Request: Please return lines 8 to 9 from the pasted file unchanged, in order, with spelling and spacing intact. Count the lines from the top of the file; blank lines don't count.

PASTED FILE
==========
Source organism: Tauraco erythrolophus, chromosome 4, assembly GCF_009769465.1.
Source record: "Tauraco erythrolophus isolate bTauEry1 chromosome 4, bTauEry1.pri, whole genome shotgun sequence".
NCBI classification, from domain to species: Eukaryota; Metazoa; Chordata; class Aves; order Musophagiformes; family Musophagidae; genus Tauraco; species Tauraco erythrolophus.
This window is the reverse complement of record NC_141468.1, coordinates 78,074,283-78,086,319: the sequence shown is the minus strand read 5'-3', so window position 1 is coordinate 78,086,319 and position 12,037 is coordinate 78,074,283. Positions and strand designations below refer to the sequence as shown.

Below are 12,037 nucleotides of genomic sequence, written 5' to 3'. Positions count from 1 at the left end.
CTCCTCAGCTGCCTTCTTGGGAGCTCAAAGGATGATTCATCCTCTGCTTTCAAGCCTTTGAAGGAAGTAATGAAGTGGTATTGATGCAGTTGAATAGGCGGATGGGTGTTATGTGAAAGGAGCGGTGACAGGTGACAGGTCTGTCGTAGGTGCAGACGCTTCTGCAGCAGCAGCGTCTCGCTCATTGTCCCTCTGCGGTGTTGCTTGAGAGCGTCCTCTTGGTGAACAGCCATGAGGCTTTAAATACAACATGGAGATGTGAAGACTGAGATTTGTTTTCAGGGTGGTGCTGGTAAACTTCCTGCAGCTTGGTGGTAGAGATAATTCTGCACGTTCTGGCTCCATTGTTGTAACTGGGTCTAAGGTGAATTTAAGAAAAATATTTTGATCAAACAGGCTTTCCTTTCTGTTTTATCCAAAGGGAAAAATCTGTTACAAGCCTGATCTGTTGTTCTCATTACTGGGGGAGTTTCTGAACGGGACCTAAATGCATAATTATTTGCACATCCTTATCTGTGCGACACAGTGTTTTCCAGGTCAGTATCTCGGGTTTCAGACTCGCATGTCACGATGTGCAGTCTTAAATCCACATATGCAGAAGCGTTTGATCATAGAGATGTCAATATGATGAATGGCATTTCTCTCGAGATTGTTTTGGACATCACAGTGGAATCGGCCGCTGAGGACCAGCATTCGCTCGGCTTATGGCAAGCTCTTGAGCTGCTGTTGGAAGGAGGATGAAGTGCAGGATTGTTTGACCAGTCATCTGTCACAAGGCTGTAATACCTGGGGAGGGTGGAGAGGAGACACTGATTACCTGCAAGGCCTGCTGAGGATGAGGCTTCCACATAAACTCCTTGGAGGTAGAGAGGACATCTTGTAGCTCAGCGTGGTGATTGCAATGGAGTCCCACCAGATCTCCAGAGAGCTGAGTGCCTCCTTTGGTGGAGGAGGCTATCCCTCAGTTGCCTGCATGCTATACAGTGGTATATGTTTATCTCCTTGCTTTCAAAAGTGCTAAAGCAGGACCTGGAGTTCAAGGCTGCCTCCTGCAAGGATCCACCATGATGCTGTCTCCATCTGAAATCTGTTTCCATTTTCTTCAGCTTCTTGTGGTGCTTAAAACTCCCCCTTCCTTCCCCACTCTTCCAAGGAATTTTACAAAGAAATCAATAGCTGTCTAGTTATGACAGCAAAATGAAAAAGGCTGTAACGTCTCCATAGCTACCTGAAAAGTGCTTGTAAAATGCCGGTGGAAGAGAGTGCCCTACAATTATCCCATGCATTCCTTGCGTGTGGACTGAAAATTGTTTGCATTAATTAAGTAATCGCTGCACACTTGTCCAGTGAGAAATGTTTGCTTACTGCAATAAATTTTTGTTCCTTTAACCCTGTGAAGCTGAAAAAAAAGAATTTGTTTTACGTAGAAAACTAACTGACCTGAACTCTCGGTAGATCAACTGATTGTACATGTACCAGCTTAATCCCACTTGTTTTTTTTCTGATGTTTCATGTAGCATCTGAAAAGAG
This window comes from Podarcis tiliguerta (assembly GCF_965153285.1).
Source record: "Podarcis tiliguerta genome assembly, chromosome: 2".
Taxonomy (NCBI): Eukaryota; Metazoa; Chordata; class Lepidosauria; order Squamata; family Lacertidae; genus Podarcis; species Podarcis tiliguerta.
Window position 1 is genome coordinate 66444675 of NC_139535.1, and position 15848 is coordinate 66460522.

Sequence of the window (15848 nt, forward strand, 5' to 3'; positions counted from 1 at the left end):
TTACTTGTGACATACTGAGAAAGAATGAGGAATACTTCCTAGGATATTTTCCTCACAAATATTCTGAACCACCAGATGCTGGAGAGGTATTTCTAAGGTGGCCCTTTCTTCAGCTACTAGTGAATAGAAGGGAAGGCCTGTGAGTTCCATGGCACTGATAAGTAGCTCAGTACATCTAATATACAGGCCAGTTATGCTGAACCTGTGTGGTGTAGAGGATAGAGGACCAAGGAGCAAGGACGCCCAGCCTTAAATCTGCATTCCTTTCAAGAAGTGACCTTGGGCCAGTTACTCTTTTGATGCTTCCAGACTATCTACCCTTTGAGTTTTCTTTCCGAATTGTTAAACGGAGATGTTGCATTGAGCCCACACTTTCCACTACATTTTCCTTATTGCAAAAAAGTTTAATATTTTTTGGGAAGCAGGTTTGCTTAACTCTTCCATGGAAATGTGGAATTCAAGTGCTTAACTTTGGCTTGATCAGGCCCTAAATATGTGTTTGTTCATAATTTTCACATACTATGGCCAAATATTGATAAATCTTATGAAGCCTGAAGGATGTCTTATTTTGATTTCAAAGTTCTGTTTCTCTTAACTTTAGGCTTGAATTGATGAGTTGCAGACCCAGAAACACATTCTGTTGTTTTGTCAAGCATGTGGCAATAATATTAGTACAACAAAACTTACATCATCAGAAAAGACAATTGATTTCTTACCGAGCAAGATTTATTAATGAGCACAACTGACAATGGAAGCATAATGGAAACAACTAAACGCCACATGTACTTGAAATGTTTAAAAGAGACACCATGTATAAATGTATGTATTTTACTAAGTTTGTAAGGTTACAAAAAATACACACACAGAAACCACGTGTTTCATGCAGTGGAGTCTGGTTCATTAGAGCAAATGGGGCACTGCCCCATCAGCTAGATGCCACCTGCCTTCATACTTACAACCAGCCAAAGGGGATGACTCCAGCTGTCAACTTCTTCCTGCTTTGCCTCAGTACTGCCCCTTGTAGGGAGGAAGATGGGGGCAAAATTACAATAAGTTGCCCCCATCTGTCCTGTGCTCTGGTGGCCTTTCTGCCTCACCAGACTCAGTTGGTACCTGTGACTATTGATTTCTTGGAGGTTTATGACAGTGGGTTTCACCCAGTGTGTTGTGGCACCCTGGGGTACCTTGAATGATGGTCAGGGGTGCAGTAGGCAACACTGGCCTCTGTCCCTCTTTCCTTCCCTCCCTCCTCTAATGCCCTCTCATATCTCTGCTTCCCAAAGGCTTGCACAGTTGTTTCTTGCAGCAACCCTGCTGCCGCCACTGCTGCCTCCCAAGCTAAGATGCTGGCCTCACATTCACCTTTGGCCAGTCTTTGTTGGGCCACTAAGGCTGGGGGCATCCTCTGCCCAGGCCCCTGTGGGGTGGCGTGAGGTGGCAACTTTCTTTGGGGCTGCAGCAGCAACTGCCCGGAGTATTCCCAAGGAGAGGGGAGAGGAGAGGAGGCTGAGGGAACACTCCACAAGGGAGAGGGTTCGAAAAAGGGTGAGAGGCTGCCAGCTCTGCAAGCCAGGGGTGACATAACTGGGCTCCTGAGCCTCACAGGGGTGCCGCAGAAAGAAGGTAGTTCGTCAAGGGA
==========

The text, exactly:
Source record: "Podarcis tiliguerta genome assembly, chromosome: 2".
Taxonomy (NCBI): Eukaryota; Metazoa; Chordata; class Lepidosauria; order Squamata; family Lacertidae; genus Podarcis; species Podarcis tiliguerta.